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Without consent, 20+ popular apps are sending your data to FB

Facebook privacy
Is Facebook the new big brother?

A research published by Privacy International has found that over 61% of the 34 popular Android apps are sending user data to Facebook without permission, even if you don’t have a Facebook account.

In an ever growing scandal surrounding Facebook and its practices, the explosive study by Privacy Internation suggests that these apps send out extremely minute level of detail including advertisement IDs that can be correlated to build the profile of a user even if they have never installed Facebook or don’t have an account.

Facebook routinely tracks users regardless of whether they are logged-in, logged-out, of don’t even have a Facebook account using its Facebook Business Tools. App developers using Facebook Software Development Kit (SDK), share user data with Facebook to aid this.

The full list is available here, however, some of the popular apps that were found to be sending data without their user’s permission are

  1. My Talking Tom / My Talking Hank, etc. (over 1 billion downloads)
  2. Duolingo (over 100 million downloads)
  3. Shazam by Apple (over 100 million downloads)
  4. Spotify (over 100 million downloads)
  5. TripAdvisor (over 100 million downloads)
  6. VK (vkontakte) (over 100 million downloads)
  7. Calorie Counter by MyFitnessPal (over 50 million downloads)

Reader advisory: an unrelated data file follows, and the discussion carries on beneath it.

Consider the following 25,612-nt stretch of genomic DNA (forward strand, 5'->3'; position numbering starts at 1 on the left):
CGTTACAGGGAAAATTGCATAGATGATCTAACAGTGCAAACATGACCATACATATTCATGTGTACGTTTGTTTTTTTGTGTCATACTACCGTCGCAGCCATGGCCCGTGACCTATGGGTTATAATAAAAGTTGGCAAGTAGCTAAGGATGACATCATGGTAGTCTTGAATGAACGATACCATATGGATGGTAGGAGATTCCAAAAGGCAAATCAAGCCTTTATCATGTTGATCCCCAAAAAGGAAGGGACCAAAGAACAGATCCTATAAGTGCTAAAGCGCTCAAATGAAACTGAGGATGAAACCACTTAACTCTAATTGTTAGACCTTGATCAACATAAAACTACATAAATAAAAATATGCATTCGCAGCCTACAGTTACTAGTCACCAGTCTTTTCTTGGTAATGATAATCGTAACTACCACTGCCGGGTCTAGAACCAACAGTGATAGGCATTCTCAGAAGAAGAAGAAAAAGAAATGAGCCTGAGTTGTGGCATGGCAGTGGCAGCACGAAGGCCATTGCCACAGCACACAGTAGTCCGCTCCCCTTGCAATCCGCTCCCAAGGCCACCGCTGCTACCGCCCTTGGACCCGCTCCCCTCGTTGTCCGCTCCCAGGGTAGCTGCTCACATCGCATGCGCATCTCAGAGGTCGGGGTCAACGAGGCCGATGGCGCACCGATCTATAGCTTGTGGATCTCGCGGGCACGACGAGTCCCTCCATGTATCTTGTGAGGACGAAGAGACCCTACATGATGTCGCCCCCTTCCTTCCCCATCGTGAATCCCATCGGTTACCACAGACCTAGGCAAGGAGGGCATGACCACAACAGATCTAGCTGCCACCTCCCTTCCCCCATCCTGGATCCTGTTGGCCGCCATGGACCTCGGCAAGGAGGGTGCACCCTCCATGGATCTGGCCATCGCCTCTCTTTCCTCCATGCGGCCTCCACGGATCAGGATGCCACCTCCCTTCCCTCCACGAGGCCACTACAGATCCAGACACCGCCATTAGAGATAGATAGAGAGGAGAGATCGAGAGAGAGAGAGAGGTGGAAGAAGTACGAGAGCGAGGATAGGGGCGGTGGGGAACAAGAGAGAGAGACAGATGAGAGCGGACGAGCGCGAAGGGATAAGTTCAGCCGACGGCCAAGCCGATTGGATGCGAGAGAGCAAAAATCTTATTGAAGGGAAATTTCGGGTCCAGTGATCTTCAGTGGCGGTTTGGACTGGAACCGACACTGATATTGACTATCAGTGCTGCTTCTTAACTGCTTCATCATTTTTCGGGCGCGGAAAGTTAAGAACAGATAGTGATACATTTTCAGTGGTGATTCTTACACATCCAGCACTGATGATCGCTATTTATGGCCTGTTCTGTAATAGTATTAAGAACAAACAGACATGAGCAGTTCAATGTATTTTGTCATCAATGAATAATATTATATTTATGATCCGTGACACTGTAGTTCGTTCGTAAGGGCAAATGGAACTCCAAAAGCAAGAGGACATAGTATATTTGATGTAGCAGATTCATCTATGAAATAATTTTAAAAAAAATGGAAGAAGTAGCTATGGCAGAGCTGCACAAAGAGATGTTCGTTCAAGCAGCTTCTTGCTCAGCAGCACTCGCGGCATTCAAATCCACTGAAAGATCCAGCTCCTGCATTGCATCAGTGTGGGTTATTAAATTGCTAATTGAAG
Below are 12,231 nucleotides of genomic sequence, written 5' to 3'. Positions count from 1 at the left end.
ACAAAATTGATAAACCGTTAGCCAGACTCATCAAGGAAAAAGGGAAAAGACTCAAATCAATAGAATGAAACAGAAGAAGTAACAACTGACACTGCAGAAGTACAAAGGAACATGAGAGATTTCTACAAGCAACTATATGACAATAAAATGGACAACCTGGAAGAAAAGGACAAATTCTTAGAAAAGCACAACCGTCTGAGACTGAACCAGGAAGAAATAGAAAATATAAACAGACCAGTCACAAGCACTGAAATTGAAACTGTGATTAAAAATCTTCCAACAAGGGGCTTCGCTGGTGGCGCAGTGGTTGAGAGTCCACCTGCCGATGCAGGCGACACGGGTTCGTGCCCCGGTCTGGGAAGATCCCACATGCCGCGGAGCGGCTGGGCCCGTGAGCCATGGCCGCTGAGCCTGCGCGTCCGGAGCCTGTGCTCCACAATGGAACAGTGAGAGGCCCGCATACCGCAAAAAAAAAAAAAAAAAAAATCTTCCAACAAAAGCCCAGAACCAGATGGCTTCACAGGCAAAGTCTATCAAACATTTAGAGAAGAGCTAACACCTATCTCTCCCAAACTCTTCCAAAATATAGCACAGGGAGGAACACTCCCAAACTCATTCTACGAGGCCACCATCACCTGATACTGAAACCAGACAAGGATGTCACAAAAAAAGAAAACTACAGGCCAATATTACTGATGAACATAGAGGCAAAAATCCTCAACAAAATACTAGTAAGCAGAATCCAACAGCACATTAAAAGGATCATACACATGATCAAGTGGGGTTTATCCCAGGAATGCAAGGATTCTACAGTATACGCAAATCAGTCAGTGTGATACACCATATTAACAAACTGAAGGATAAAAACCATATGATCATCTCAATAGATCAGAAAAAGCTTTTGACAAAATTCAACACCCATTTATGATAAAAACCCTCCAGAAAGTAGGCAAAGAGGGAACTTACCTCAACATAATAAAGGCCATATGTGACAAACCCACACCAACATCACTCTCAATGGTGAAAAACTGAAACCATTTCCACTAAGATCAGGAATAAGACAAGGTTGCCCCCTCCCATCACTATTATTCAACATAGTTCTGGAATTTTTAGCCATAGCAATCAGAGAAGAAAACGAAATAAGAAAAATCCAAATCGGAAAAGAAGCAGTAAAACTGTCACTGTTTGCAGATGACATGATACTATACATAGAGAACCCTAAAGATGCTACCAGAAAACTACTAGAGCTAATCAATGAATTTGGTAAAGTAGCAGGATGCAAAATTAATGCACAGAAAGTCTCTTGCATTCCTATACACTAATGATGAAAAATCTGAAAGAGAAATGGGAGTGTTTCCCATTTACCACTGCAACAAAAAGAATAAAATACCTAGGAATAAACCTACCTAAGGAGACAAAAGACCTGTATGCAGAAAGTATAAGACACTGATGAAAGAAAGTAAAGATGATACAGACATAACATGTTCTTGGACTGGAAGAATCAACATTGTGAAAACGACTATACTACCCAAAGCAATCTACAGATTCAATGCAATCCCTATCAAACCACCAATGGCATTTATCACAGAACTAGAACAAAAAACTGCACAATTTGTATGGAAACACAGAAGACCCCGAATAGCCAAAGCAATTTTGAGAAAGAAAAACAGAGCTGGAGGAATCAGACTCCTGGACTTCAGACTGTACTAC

8. Indeed Job Search (over 50 million downloads)
  9. Muslim Pro (over 10 million downloads)
  10. Qibla Connect® Find Direction- Prayer, Azan, Quran (over 10 million downloads)

What is being transmitted to Facebook?

The analysis by Privacy Internation suggests that these apps transmit the status of the app first by sending “App Installed” or “SDK Initialized”, revealing the fact if a particular user is using a particular app.

mitmproxy logo
mitmproxy was used to test the apps

E.g. if a person has “Indeed Job Search” installed, and also has “Muslim Pro” installed, it can be inferred that the person is a Muslim and is looking for a job, even though the person might not consent to revealing his religion.

The apps automatically share this data along with the Google advertising ID (AAID) which lets Facebook build a profile for a users.

Similarly, if a person has “Period Tracker Clue” installed and has “Talking Tom” installed it can be inferred that the person is either an adolescent girl or a woman with a kid. Both potentially violating right to privacy.

What makes it worse is that these details are sent to Facebook at the launch of an app, i.e. even before the user can provide or revoke consent.

All of these findings indicate that Facebook could have violated GDPR and other Privacy laws in Europe and other places.

Source: Privacy International

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